Wooli Beach (NSW 73) curves to the south from Wilsons Headland for 6.6 km to the north entrance wall at Wooli River (Fig. 4.40). The walls were constructed in the 1970s to provide better navigation for the fishing boats. The northern half of the beach lies in Yuraygir National Park and can only be accessed by 4WD from just south of Wilsons Head or Wooli. The elongate Wooli township occupies the northern portion of a narrow 3 km long spit, which separates the ocean from the Wooli River. North of the town the beach is backed by dunes, which increase in activity up toward Wilson Head, in places extending 500 m inland. The dunes are backed by a low swampy area and older Pleistocene dunes. Wooli is a popular destination for boat and beach fishers. The entire beach is well exposed to waves, which combines with the fine sand to produce an energetic double bar system. The inner bar is usually attached with rips cutting across it every 300-400 m, while the outer bar has more widely spaced rips. Between the southern Wooli River training wall and the low rocky Jones Point is 750 m long moderate energy, east-northeast-facing Jones Beach (NSW 74). The beach is only accessible by boat or by a long walk drive from the south. The beach is sheltered in lee of the rock reef that extends off the point, with wave height increasing up the beach and a permanent rip against the entrance wall. The rocky area has an abundant marine life and is a popular location for snorkelling and fossicking amongst the rocks. It is also a Sanctuary Area of the marine park, so look but do not take.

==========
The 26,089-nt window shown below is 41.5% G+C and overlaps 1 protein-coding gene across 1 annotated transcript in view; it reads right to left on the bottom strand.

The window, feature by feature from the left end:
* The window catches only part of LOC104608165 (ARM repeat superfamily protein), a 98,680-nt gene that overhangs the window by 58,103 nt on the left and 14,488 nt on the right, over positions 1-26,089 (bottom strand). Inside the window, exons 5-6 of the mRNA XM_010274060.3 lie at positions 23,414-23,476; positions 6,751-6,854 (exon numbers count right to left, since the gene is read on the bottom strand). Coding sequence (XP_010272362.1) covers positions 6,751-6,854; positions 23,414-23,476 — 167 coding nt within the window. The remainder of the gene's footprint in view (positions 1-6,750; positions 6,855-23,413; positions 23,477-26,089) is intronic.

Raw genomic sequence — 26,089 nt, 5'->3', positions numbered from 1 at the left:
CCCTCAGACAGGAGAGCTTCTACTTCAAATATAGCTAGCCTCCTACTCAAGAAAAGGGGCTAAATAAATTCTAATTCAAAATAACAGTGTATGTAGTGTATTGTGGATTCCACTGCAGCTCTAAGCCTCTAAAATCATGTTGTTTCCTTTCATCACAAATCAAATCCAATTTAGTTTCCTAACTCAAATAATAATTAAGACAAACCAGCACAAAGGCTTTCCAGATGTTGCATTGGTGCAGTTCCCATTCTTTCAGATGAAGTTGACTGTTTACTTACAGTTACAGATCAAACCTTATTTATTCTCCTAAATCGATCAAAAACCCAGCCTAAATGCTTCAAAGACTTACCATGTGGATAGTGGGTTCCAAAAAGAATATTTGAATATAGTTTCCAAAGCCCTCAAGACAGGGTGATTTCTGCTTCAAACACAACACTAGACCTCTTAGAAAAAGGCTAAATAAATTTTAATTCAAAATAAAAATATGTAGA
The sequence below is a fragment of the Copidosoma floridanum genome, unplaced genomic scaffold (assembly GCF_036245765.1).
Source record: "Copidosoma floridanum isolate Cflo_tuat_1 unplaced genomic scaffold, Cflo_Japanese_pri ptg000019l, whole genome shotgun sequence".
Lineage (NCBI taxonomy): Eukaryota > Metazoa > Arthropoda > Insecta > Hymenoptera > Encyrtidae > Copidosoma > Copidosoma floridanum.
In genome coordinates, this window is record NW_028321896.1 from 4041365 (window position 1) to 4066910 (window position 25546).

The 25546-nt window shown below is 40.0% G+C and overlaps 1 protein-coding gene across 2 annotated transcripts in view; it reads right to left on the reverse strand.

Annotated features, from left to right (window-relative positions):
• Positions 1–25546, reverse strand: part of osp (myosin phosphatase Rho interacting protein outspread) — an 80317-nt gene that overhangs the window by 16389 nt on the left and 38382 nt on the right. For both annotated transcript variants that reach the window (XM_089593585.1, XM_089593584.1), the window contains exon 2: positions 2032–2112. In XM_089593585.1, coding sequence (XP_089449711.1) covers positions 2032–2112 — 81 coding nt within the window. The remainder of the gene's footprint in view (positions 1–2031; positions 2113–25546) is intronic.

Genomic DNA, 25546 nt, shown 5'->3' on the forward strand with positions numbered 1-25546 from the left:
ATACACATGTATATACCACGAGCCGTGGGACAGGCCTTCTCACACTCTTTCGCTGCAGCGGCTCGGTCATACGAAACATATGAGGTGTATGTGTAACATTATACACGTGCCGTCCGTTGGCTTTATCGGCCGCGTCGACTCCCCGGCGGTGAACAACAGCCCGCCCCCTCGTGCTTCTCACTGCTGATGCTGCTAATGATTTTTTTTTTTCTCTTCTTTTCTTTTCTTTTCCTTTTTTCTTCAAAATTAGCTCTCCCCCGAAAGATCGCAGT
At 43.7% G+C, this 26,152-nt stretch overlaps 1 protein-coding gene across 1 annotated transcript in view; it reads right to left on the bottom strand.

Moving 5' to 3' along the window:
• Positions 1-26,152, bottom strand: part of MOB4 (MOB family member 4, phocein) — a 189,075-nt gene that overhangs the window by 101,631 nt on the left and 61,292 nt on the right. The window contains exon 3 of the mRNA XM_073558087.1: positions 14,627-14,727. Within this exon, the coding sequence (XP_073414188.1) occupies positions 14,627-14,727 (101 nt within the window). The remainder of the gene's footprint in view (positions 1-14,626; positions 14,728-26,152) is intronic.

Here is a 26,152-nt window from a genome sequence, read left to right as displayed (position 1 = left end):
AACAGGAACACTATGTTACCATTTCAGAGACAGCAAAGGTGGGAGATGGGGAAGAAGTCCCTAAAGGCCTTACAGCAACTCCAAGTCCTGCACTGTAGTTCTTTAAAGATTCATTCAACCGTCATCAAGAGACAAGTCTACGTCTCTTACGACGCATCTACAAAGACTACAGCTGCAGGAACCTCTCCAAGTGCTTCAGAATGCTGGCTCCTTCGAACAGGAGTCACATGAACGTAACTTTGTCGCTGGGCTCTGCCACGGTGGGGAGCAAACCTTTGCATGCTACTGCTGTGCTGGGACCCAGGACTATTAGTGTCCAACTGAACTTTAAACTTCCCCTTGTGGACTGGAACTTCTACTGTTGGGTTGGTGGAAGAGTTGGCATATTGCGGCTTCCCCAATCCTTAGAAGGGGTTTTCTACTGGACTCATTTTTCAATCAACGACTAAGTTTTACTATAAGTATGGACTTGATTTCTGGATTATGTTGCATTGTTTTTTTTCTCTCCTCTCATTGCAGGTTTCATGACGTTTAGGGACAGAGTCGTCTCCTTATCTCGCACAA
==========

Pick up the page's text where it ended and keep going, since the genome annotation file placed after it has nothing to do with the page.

Beach Length: 6.6km
General Hazard Rating:
There are currently no services provided by Surf Life Saving Australia for this beach. Please take the time to browse the Surf Safety section of this website to learn more about staying safe when swimming at Australian beaches.
Click here to visit general surf education information.
SLSA provides this information as a guide only. Surf conditions are variable and therefore this information should not be relied upon as a substitute for observation of local conditions and an understanding of your abilities in the surf. SLSA reminds you to always swim between the red and yellow flags and never swim at unpatrolled beaches. SLSA takes all care and responsibility for any translation but it cannot guarantee that all translations will be accurate.